GALION — Supporters gathered to celebrate the rebranding of the Galion Historical Society, which is now known as the Galion History Center. The event was marked with a ribbon-cutting ceremony on Thursday, July 1 at Brownella Cottage on South Union Street in Galion.
Established in 1955, the then-Galion Historical Society was tasked with a mission to preserve and promote the history of Galion and surrounding areas through historic preservation and education. More than 65 years later, the organization boasts the same important mission, but leadership decided a new look and name were needed to enhance marketing and outreach efforts.
“Just like other historical sites and museums, we were closed during the pandemic,” said Executive Director Tanesha Pickering. “We used the time wisely by evaluating where we are currently and then creating a strategic plan for the future.”
According to a press release from the Galion History Center, a public survey was conducted in the fall and a rebranding committee of community members was mobilized to provide additional feedback. The committee spent several months taking a look at the logo, branding, and activities to make sure that it matches the evolving historical programming and preservation trends. Grant funding for the rebrand and newly designed website was made possible thanks to financial awards from the Robert & Esther Black Family Foundation and the Arthur J. Freese Foundation.
“It was very important for us to get feedback from our members, donors, and just residents of the community,” said Amber Wertman, president of the board of directors.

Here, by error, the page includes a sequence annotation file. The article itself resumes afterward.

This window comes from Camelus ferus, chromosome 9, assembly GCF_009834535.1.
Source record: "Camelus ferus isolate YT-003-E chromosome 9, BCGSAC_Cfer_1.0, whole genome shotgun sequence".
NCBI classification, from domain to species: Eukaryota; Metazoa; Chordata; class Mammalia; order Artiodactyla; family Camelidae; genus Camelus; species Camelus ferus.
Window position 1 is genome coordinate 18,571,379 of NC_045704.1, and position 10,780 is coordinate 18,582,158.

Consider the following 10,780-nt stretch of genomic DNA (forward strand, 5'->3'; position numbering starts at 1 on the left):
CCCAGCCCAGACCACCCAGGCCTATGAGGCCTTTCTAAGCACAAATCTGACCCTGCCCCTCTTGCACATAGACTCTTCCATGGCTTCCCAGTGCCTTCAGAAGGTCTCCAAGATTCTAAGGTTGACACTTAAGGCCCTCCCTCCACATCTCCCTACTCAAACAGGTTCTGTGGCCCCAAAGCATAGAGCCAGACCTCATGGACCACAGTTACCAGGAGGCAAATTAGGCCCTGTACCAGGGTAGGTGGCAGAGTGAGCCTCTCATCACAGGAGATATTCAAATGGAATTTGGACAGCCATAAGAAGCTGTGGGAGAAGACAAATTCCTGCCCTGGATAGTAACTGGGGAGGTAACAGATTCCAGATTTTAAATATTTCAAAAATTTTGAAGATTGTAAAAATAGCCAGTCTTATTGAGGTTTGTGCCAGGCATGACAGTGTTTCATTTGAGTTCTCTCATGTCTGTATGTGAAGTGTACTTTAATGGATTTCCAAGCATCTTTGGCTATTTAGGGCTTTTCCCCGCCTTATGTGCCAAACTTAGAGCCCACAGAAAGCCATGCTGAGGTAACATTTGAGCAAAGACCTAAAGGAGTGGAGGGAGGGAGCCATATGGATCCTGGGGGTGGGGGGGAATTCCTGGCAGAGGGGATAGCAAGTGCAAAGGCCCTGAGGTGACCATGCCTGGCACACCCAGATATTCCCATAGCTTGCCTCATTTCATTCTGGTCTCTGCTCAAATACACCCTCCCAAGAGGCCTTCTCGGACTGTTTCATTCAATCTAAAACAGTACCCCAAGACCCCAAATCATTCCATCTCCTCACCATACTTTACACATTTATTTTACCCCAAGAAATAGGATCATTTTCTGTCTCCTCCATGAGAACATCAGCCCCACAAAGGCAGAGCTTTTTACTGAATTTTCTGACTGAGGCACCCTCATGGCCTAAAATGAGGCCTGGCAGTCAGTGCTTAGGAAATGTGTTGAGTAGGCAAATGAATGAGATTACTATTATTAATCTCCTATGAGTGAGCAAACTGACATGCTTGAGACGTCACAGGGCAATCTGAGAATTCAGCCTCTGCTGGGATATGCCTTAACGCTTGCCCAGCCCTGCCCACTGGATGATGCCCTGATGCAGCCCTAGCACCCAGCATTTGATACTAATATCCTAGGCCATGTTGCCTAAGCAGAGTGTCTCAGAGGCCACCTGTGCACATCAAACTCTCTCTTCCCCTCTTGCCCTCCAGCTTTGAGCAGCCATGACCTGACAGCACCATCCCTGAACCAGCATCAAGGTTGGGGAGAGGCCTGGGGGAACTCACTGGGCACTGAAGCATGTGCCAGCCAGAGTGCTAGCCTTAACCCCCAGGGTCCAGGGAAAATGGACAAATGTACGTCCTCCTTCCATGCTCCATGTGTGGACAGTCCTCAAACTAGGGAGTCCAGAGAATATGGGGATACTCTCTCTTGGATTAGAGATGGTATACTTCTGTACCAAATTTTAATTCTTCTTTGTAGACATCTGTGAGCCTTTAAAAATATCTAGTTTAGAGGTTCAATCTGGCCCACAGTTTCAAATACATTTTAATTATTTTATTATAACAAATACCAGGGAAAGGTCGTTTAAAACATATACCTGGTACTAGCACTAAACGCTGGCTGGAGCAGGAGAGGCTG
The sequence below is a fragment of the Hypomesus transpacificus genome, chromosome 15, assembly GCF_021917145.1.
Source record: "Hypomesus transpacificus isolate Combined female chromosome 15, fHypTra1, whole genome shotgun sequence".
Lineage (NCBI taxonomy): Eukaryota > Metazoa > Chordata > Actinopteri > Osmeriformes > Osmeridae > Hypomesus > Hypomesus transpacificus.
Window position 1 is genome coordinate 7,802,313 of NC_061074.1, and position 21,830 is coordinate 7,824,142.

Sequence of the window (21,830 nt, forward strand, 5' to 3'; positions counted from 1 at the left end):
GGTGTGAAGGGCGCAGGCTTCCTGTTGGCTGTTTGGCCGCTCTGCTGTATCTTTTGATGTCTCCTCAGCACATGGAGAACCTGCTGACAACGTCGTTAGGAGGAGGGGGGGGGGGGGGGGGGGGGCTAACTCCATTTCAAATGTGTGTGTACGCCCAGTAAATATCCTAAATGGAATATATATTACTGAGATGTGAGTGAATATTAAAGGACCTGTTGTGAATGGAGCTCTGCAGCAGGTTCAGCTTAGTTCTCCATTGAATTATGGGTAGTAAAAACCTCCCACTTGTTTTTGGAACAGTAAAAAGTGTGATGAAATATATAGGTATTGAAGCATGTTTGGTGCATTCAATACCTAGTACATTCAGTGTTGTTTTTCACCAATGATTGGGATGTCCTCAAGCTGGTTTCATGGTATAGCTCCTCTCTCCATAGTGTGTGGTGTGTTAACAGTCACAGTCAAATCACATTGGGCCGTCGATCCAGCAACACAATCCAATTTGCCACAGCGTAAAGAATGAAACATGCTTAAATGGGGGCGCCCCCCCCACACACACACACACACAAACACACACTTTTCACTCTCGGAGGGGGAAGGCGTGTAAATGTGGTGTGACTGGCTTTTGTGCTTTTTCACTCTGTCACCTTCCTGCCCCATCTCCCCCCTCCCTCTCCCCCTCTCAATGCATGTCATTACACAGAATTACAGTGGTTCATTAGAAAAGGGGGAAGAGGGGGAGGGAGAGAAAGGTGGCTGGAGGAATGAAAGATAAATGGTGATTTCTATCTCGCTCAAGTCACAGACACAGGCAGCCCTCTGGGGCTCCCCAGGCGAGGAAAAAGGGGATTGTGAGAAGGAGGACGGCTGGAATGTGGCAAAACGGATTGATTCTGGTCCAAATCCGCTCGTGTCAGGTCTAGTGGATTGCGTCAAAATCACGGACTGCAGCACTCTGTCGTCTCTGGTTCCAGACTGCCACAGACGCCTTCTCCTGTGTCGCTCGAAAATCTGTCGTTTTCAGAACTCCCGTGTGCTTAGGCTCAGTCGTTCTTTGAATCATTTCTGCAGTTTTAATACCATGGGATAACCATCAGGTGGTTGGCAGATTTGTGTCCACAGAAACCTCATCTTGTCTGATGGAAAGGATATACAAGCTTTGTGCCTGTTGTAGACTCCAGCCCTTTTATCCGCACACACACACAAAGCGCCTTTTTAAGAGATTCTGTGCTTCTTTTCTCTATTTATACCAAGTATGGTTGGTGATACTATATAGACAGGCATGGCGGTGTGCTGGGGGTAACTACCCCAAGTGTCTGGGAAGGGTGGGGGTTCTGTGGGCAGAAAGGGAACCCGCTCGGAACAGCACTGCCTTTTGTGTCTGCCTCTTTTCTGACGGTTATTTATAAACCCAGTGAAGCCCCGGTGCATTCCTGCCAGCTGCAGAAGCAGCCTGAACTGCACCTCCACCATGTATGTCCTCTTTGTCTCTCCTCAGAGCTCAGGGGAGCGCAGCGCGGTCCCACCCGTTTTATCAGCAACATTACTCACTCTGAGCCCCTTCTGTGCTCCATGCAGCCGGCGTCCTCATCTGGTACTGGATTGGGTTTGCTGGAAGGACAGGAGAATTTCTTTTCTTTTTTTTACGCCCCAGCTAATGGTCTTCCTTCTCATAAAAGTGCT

Wertman noted that state and national research was also a factor in making the decision to update the organizations name. Research indicated that an overwhelming majority of people enjoy the programs and historical sites in Ohio, but those same people felt the words “historical” and “society” were too exclusive and antiquated.
“We have grown from a one room cabin at our inception, to a campus with five properties for visitors to explore,” Pickering stated. “We believe our new name and logo system communicates how far we have come and the many experiences we have to offer our members and visitors.”
Those properties include the former Koppe-Skinner house (Galion History Center office and archives), Brownella Cottage, Carriage House Museum, Historic Grace Church, and the Hayden-Helfrich Annex.
“When we started digging in and designing the rebrand, it became really important to us that we incorporate a logo system, meaning that each of our locations, whether it be a historic building or a museum space, have their own individual icon, but is also cohesive and have brand recognition within the whole,” Pickering said.
The Brownella Cottage icon is a rising sun, which “is a prominent feature within decor of Brownella Cottage and on the cover of Bishop Brown’s books,” Pickering said.
With Brownella Cottage’s reputation of being a paranormal hot spot, officials decided to designate a moon as the icon for the Galion History Center’s paranormal investigation programs. Pickering noted that the moon is “a long-standing symbol for mystery and mysticism.”
The Grace Church icon features the building’s beautiful stained-glass windows.
The icon for the Hayden-Helfrich Annex, which is home to a collection of industrial equipment and vehicles, is an image of the spoked wheel of the museum’s 1922 Galion Ironworks steamroller.
For information about the Galion History Center, visit www.galionhistory.com, or follow the organization on Facebook @GalionHistoryCenter.
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